As the year rolls to a close there are several things on which we – as officers, as a team, and as an organisation – may reflect on. For the six elected officers at CUSU, six months have whizzed by. We are halfway through our terms and, with elections just around the corner, it requires motivation to keep momentum going around those things we want to see changed before our time is up in July.
As a sabbatical officer at Cambridge, you start days after graduation. You must hit the ground running, learn as you go, learn the names of—and members on— the 50-odd Cambridge committees and, eventually, settle into a steady rhythm preparing for the beginning of term.
Then before you know it, as I personally found, term erupts. Students are back, and you are working 12-hour days at the Freshers’ Fair and, in my case, doing 17 Freshers’ talks at the Colleges that eventually submitted to my constant emails. Michaelmas Term 2015 has been a splendid experience, but also a hard learning curve. Some changes come fast, but many of the changes we want for students in an 800 year old institution are slow and require serious persistence. They also require acceptance of the fact that in most cases, the changes we petitioned or wrote papers for, will not be implemented in our time in Cambridge, nor will we be accredited for them if they are to become a new and positive norm for students.
Nonetheless, the team have continued to work tirelessly this year and it is exciting to inform students of the work that has been done in the brief gap since term ended.
Rob Cashman, the CUSU Education Officer, has facilitated University-wide Faculty Rep elections since November, and continues to draft CUSU’s detailed response to the Government Green Paper on Higher Education. The ideas contained within the Green Paper could have lasting impacts on the cost and quality of education, and even the grading system here at Cambridge (share your thoughts here). Helena Blair, the CUSU Access Officer, is currently working non-stop to pair shadows with Cambridge students for the CUSU Shadowing Scheme 2016, and Charlie, the CUSU Women’s Officer, has been leading Good Night Out training for staff in Cambridge nightclubs. Jemma Stewart, the CUSU Coordinator and I continue to work closely with our support staff team to ensure things are ready for the CUSU Conference on the 16th January, and all sabbs are pleased to be creating tailor-made and interactive sessions on topics ranging from rent negotiations and academic parity, to conflict resolution and liberation.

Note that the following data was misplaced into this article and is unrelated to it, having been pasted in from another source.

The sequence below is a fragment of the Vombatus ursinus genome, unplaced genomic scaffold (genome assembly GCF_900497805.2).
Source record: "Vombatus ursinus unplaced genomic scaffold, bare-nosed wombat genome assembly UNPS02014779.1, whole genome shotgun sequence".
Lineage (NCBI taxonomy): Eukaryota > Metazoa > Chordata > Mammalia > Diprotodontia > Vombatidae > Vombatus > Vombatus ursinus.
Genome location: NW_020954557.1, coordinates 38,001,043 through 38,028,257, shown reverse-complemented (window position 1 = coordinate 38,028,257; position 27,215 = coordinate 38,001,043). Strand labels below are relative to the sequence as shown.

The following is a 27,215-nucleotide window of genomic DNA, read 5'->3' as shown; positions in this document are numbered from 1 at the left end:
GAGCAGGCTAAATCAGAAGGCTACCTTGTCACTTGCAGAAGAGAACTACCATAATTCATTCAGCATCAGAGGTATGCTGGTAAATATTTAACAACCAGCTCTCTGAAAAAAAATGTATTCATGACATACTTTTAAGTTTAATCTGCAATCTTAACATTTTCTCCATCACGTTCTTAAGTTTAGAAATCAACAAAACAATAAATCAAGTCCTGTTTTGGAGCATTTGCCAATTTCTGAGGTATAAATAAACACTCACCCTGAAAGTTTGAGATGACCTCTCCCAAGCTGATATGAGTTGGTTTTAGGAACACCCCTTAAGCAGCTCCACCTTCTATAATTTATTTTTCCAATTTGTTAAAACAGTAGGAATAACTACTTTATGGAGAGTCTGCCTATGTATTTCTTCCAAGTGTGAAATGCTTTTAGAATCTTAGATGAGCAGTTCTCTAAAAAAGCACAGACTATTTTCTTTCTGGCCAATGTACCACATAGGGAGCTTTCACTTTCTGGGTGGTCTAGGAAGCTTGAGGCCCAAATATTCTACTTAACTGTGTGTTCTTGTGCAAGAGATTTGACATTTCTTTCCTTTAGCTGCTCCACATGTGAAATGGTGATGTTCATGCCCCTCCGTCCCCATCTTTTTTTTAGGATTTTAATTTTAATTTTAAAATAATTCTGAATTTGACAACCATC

Not to forget, the CUSU-GU Welfare Officer, Poppy Ellis Logan, who organised and put together, with the Students’ Unions’ Advice Service, a guide for students who will remain in Cambridge over the break, which you can find here.
Of course, Michaelmas term flagged up challenges that we must continue to work on as your students’ union; it remains a consistent priority for CUSU to communicate its aims, objectives and wins across a widely spread collegiate University. Unfortunately, we can’t be on the ground talking to students every day. We are therefore incredibly grateful to those students who have met us halfway this year by coming to CUSU events, CUSU Council and the 9 student consultations we ran; I hope to keep meeting many more new students in the new year.
Of course, I’d be remiss not to mention how incredibly encouraged we are by the amount of students who have come through the doors at 17 Mill Lane, despite the delays in the refurbishment of the CUSU Offices. Though the first CUSU Council might have been off to a slow start, by the last, we struggled to find enough seats— though we did find enough in the end. Furthermore, although it seems a long time ago now, the CUSU Freshers’ Fair was a massive undertaking of this term and the feedback we received was better than ever.
These moments remind us why what we do is important and worthwhile.
Your feedback is worthwhile, so please keep it coming. Whenever I’ve had the opportunity to speak to a large group of students so far, I have always said the same thing: the surveys we send out, the questionnaires we ask you to fill in, and the consultations we run are important. It shows the strength of the student voice, when we can say to University officials that students want or need “X” when 4,000 students ask for it, or 700 students respond to a survey. I guess what I’m saying is that often, with a schedule as busy as a Cambridge schedule, it’s hard to get involved, and easy to think your voice won’t be missed. But it is, and it will.
Next term, things will remain as busy as ever with CUSU Conference, the Shadowing Scheme, Elections and four CUSU Councils. The team and I hope to pop over to as many Colleges as possible for open meetings, talks and events and to keep students informed about our plans for Lent term. As ever, it’s easy to get in touch. From the 4th January, the team are back in the office and would love to hear your ideas for some CUSU New Year’s resolutions.
As always, it’s a pleasure being CUSU President, and I look forward to what the team and I will accomplish in the New Year.
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